Date of Degree
PhD (Doctor of Philosophy)
Authoritarian elections present a dilemma for opposition political parties. Should the opposition participate in elections that are largely unfair? Should the opposition boycott the elections or resort to extra-electoral means? What explains the choice of strategy among key opponents of a regime? The goal of this project is to further our understanding of the opposition's strategic choices in authoritarian elections. Focusing on a strategy - boycotting - that occurs more often under authoritarian regimes, this dissertation builds a framework for understanding the set of strategies adopted by opposition parties in authoritarian elections. In particular, I develop an incomplete information model of opposition strategies to explain when opposition forces willingly participate in elections, when they engage in an electoral boycott. The predictions of the model are evaluated with both qualitative and quantitative methods. I first examine the predictions of the model using case studies of Jordan and Algeria, constructing narratives of elections and opposition strategies in each country. Second, I test the propositions derived from the model cross-nationally using a unique dataset of every national-level election (both parliamentary and presidential) held between 1990 and 2008. A central argument of the dissertation is that the opposition's perceptions of regime legitimacy are an important determinant of its strategic decisions. Specifically, this dissertation demonstrates how changes in the opposition's beliefs concerning the legitimacy of the regime drive changes in the strategies adopted.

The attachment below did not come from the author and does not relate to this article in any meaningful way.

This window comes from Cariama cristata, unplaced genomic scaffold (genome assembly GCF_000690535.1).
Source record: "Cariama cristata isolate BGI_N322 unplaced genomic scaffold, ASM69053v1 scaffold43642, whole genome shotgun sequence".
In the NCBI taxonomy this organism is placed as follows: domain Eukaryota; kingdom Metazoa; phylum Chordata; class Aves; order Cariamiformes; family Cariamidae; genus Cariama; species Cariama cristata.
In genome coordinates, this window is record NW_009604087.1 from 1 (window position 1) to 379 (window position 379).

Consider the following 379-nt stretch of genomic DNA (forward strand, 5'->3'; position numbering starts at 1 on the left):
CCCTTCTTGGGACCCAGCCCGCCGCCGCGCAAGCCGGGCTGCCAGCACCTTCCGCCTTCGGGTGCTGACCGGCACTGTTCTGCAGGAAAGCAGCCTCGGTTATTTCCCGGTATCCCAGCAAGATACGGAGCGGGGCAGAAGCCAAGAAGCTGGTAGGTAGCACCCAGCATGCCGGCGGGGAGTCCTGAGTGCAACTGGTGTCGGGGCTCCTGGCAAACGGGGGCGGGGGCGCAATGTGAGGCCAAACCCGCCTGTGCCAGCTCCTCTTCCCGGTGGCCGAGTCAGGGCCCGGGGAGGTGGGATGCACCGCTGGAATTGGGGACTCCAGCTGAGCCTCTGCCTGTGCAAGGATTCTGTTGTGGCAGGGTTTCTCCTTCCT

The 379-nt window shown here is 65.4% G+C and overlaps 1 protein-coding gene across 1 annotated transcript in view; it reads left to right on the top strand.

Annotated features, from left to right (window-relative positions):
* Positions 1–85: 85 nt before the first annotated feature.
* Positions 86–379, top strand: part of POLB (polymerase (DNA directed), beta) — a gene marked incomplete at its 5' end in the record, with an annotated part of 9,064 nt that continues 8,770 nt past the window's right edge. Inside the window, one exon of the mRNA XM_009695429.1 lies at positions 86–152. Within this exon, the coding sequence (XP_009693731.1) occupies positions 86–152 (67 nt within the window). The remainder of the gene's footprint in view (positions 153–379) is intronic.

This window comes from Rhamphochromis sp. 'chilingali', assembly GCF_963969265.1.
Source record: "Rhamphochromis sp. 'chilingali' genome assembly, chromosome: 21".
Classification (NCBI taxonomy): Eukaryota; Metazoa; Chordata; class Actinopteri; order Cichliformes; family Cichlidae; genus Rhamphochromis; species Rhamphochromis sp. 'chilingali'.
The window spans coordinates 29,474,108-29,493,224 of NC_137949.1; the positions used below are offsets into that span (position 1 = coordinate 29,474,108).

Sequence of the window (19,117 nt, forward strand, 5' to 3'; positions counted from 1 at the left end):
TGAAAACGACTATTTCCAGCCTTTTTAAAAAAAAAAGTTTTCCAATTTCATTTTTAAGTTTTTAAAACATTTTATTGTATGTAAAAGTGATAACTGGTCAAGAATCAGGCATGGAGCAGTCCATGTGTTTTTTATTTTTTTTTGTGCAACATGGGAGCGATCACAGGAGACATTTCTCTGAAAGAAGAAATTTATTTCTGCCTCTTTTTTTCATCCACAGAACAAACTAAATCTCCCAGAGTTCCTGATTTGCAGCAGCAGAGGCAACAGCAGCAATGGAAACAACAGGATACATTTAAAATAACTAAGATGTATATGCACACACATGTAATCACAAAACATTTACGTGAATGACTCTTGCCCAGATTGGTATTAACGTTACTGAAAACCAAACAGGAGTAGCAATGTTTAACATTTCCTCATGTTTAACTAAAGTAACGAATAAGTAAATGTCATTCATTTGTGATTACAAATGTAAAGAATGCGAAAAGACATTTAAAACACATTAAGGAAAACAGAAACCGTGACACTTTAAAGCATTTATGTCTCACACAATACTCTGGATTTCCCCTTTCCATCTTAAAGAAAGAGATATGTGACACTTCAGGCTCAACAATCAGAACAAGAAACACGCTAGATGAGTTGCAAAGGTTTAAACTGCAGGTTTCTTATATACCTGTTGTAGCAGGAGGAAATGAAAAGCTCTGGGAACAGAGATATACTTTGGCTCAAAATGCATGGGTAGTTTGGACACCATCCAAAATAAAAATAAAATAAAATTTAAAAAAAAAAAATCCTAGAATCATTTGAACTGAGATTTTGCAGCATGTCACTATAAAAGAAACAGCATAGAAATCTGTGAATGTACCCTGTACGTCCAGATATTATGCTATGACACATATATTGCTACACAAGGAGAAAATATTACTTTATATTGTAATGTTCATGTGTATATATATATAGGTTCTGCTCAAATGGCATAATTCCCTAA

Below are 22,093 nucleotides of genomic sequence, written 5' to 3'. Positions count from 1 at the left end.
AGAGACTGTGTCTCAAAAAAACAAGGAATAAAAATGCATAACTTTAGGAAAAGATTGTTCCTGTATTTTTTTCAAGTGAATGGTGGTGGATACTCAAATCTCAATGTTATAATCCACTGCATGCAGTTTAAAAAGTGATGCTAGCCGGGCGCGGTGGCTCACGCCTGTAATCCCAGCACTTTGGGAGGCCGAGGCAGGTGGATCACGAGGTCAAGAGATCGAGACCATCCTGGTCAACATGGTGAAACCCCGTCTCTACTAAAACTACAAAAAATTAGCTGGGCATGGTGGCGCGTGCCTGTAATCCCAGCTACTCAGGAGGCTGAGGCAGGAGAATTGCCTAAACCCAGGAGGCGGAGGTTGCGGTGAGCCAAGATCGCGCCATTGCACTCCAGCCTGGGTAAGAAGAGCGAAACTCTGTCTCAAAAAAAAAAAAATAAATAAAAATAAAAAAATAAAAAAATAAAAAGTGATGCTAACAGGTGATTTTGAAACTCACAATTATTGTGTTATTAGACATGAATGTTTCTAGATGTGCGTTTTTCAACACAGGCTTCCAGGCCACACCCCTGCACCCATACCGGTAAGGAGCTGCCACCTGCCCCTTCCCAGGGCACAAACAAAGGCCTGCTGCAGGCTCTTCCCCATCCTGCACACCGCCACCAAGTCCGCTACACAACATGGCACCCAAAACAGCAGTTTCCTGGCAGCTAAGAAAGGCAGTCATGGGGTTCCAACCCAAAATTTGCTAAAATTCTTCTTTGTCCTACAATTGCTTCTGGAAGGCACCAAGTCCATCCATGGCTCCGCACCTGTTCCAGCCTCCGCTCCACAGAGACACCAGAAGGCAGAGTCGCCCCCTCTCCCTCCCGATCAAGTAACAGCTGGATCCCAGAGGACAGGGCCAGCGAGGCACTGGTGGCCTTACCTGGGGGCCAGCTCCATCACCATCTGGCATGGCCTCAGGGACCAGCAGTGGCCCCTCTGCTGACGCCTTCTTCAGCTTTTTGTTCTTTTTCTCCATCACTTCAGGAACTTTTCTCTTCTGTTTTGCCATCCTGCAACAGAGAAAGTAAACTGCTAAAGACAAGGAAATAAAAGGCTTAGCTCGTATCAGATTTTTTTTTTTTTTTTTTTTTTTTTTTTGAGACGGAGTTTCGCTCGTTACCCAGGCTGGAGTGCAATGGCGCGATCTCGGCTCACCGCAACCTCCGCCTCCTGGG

Algeria, Boycott, Electoral Authoritarian, Jordan
ix, 215 pages
Includes bibliographical references (pages 208-215).
Copyright 2011 Gail Buttorff